A husband ordered to pay his wife interim maintenance is not doing his “reasonable best” to make the payments, a court has ruled.
In Arif v Anwar, the husband had been ordered to his estranged wife ‘maintenance pending suit’. This is sometimes paid during the period between separation and completion of the divorce if the financially dependant partner cannot make ends meet until the final settlement.
In this case , the husband was required to pay £5,000 per month, along with school fees for the couple’s child. He was also ordered to provide his wife with a car . He only made the payments for two months and failed to buy the car. The wife applied for permission to enforce payment of the arrears.
In the High Court, Mr Justice Norris considered her application, as well as whether or not the sanctions should be imposed on him for failing to comply with the order. He noted that the husband’s business was failing, but that he had chosen to continue with this rather than return to paid employment, where he had considerable earning potential. As a result of his financial difficulties, the court which had ordered the interim maintenance had recognised that he might struggle to pay it but said he could borrow from family and friends to cover any shortfall.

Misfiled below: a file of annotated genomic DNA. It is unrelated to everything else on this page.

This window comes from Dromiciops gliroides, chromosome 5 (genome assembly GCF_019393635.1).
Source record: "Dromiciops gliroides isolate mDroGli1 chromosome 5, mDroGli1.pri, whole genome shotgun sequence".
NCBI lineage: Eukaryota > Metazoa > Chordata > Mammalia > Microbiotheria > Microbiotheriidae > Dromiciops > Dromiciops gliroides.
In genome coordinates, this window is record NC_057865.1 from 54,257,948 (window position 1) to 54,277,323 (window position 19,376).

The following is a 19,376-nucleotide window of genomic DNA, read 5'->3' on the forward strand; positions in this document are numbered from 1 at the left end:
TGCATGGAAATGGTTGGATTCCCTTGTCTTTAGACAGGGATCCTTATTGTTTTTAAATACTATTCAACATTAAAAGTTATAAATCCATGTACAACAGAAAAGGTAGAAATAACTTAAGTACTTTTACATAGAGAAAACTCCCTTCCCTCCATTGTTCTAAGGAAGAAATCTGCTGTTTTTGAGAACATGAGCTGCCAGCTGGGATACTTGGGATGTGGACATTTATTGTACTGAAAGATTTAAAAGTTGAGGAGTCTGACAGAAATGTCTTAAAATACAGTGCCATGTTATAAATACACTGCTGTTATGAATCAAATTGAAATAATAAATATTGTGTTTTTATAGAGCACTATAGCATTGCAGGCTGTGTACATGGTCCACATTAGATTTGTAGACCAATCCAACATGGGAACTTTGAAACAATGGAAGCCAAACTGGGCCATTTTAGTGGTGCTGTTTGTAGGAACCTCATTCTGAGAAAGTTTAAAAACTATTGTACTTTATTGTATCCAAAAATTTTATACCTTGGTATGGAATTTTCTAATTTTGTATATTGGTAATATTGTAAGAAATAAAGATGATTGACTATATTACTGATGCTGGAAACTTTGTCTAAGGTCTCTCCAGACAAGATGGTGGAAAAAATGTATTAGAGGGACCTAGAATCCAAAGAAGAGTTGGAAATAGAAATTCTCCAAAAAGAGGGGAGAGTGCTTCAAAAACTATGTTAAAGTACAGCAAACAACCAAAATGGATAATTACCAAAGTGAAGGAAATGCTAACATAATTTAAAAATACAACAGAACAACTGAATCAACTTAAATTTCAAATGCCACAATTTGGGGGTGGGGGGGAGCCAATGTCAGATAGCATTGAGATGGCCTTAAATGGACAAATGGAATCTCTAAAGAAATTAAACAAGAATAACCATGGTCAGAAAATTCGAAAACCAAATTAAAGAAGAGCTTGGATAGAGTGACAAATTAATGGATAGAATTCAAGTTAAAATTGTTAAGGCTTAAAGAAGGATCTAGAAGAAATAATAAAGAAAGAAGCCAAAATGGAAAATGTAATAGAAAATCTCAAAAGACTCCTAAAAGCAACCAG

The judge granted the woman permission to enforce the arrears. He noted that payment of the child’s school fees would leave the husband with just £250 a month left from his income “as spending money”. Consequently he ordered a lump sum payment of £25,000, against both maintenance arrears and legal fees owing.
The wife also applied for a ‘Hadkinson order’, also known as an ‘unless order’. These are issued when one party has failed to comply with a legal order and prevent them from making any further applications unless and until they do so. She wanted the husband to be prevented from pursuing his own applications in the case unless he paid the sum of £77,000, which was half the arears due.
The husband’s failure to make payments had impeded “the course of justice”, the Judge declared. Moreover, the court could not be sure that it had received an accurate statement of the husband’s assets or that he was making proper efforts to generate income.
The Judge declared:
“The question really is, is he trying to do his reasonable best to meet the order which the court has made? And in that connection I am not satisfied that he is doing his reasonable best to obtain remunerative employment. It may be comfortable to work for ten hours a week as a consultant when all your living expenses are paid. But in my judgment the Husband’s obligation is not simply to maintain a comfortable life for himself, it is also to satisfy his obligations under the court order. And I am not satisfied that he is doing his reasonable best to achieve that end.”
The Judge issued a Hadkinson order requiring the husband to make a payment of £25,000 against the arrears. The sum requested by the wife would not be appropriate given the man’s income, he said.; The husband was also ordered to pay £10,000 towards his wife’s legal costs.
Read the judgement here.
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